The Martian

No matter who you are, there’s something that’s felt impossible for you to get through. Maybe it was postpartum anxiety/depression, the loss of someone dear, or some defining moment when your life would never be the same. Even if it wasn’t something monumental or seemingly insurmountable, we all face internal conflicts that can keep us spinning in circles or send us off into a ditch for extended periods.

For anyone who has ever been through such a time, I want you to see (or read) The Martian, one of the greatest metaphors for how to solve major crises I have seen in a long time. I saw the film and now am attempting to read the book (because I often do things backwards).

The martian is essentially each of us…..but let me back up.

The story reminds us how anything can be solved with logic and a gargantuan amount of patience, humor, and savvy. It’s a testament to the human spirit, to being non-reactionary, to keeping one foot in front of the other, and most directly, to solving one thing at a time.

The lessons in this film harken back to an earlier post of mine entitled “The Secrets of the Universe,” written last October. In that post, I described how Eric and I had met a bed and breakfast owner who had spent two entire years of full-time work renovating an old farm house until it shined with modern-chicness inside, a modernity punctuated from room to room with antiques. The owner, Selena, was a bit of a hero to me during the afterglow of our stay there. I couldn’t imagine spending two entire years dedicated to such an endeavor. I marveled at the tenacity and commitment involved.

This is a woman without children, mind you, but I still want what she’s got, that martian quality. The voice that keeps you grounded and plowing forward one day at a time, toward something larger than you can imagine, toward something that seems totally unlikely or even insane.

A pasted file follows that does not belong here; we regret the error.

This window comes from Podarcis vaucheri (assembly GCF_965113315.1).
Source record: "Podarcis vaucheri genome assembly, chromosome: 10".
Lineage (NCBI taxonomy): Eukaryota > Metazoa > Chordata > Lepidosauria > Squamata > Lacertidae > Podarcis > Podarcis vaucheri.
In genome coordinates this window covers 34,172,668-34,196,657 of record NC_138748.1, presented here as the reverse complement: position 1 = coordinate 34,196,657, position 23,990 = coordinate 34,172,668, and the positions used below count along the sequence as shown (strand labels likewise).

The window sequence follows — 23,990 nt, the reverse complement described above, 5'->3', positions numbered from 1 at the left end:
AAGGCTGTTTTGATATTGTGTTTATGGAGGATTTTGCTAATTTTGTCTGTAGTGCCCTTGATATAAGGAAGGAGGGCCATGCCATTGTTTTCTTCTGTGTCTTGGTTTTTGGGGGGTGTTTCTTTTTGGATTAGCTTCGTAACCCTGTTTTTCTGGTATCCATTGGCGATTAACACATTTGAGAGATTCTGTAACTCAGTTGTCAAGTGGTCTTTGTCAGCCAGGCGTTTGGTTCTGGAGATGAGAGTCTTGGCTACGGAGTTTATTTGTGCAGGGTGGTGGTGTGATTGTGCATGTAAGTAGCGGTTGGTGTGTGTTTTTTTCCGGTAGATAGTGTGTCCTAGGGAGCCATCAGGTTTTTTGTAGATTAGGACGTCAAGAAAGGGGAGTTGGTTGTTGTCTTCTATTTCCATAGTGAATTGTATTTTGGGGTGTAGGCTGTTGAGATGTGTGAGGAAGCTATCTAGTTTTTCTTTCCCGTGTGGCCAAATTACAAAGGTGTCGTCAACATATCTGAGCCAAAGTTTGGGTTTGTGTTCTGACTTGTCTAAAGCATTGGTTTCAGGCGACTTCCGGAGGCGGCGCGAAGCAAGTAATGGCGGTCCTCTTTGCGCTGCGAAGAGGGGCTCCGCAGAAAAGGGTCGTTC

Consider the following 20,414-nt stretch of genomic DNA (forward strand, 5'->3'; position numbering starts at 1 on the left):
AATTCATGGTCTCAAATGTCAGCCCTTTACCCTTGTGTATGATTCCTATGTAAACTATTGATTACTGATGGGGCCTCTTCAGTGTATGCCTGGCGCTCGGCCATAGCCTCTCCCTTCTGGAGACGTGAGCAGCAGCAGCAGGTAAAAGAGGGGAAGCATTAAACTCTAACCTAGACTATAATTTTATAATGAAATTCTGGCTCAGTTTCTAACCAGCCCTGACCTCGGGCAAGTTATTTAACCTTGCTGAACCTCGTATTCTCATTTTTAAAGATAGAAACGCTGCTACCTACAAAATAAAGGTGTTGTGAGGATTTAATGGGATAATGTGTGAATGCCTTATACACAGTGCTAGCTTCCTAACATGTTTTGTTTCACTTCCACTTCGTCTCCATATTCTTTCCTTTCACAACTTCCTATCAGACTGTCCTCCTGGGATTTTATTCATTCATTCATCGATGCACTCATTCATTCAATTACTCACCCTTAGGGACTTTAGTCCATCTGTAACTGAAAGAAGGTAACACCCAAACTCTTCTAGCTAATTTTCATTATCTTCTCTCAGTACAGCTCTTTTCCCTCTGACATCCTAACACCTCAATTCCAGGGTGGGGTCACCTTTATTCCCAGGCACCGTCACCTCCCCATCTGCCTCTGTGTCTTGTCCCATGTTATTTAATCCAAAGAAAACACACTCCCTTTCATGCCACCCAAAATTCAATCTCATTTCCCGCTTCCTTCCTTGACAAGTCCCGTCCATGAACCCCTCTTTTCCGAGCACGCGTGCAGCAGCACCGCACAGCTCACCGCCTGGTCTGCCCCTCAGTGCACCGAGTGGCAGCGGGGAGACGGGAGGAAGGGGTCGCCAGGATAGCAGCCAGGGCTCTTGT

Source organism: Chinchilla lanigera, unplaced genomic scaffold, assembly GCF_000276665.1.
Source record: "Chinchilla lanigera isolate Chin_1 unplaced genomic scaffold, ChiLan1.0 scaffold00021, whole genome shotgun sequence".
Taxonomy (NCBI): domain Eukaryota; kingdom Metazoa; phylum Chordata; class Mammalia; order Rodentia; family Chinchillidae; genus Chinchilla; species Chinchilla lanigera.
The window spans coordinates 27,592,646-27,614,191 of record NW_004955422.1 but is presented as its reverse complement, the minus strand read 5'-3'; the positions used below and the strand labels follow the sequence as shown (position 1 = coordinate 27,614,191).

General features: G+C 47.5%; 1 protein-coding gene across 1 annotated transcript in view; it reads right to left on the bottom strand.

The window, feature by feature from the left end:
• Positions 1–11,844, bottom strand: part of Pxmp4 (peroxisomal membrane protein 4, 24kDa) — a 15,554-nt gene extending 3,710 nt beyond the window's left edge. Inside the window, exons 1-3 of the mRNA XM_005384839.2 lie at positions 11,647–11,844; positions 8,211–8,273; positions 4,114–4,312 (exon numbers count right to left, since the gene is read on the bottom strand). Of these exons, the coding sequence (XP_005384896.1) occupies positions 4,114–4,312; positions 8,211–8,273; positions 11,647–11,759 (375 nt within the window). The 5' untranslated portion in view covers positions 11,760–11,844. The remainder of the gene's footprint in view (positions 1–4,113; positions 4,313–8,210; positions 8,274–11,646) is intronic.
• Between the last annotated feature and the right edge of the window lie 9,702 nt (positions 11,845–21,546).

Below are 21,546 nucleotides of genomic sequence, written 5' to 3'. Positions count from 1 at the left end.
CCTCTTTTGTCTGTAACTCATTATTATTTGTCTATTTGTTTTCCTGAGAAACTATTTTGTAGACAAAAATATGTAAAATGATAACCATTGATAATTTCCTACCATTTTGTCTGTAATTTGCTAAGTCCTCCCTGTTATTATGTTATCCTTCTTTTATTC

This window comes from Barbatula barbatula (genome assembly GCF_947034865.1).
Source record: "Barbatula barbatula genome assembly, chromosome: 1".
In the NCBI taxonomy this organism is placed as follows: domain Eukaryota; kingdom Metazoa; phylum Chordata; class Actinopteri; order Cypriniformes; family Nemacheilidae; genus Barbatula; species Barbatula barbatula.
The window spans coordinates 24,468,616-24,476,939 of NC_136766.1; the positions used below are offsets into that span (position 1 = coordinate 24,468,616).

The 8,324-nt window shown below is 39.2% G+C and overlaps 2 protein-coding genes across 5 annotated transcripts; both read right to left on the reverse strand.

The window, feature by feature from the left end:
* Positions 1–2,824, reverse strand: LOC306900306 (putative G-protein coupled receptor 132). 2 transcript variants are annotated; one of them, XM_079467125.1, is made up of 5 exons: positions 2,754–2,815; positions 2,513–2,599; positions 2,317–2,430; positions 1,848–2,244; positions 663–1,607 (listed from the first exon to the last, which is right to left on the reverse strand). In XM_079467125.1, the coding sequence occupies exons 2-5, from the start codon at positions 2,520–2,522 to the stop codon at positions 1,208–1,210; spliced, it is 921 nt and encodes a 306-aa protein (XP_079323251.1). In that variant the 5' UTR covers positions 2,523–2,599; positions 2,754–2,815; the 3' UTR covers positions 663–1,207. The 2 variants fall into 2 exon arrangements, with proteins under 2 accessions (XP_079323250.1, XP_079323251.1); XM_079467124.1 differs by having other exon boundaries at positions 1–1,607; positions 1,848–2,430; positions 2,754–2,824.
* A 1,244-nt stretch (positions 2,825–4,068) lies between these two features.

I know that in some ways I already am her. That I already am the martian, and so are you. And I think that’s worth knowing. It’s worth knowing that that spirit and persistence lives beneath our surface, that at the core of our planetary bodies lies a vibrant fire. Where will yours take you?




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It took me a long while to consider the title for this blog. I wanted something that defined me both as a person and a writer. A name that would also perhaps speak to a particular audience. Why “The Astronaut Wife?” Since my early days of blogging, I have leaned toward more of a confessional style of writing, to some degree. I write as much truth as I can muster at each phase of life. In addition, I also come from a conservative Southern family, and I have grown very far from those roots. You could say I have rocketed to the moon in terms of my upbringing. I have rocketed away from debilitating family dynamics, from worldviews that held me beneath a rock. In my thirties, and now my early to mid-forties, I have learned to live more comfortably with both sides of the moon and write just as much about the raw, dark places as the light ones. Don’t quote me on that, though. It’s quite likely I will lean more heavily toward one or the other depending on which way the wind is blowing. Then, we get to the wife part, and quite frankly, this is where the feminist in me bucked and brayed. Identifying myself as “wife” has felt simply stymieing, particularly since becoming a mother six and a half years ago. But if the truth is going to be told, being a wife to my particular husband has altered my entire shape and has given voice to much of the inner deep. So in fact, becoming a wife was the singular most life-changing moment for me in my journey to the moon and back. Fellow travelers, you can feel safe and comfortable here. What matters more than what you might “get” about me is what you might take for yourself.

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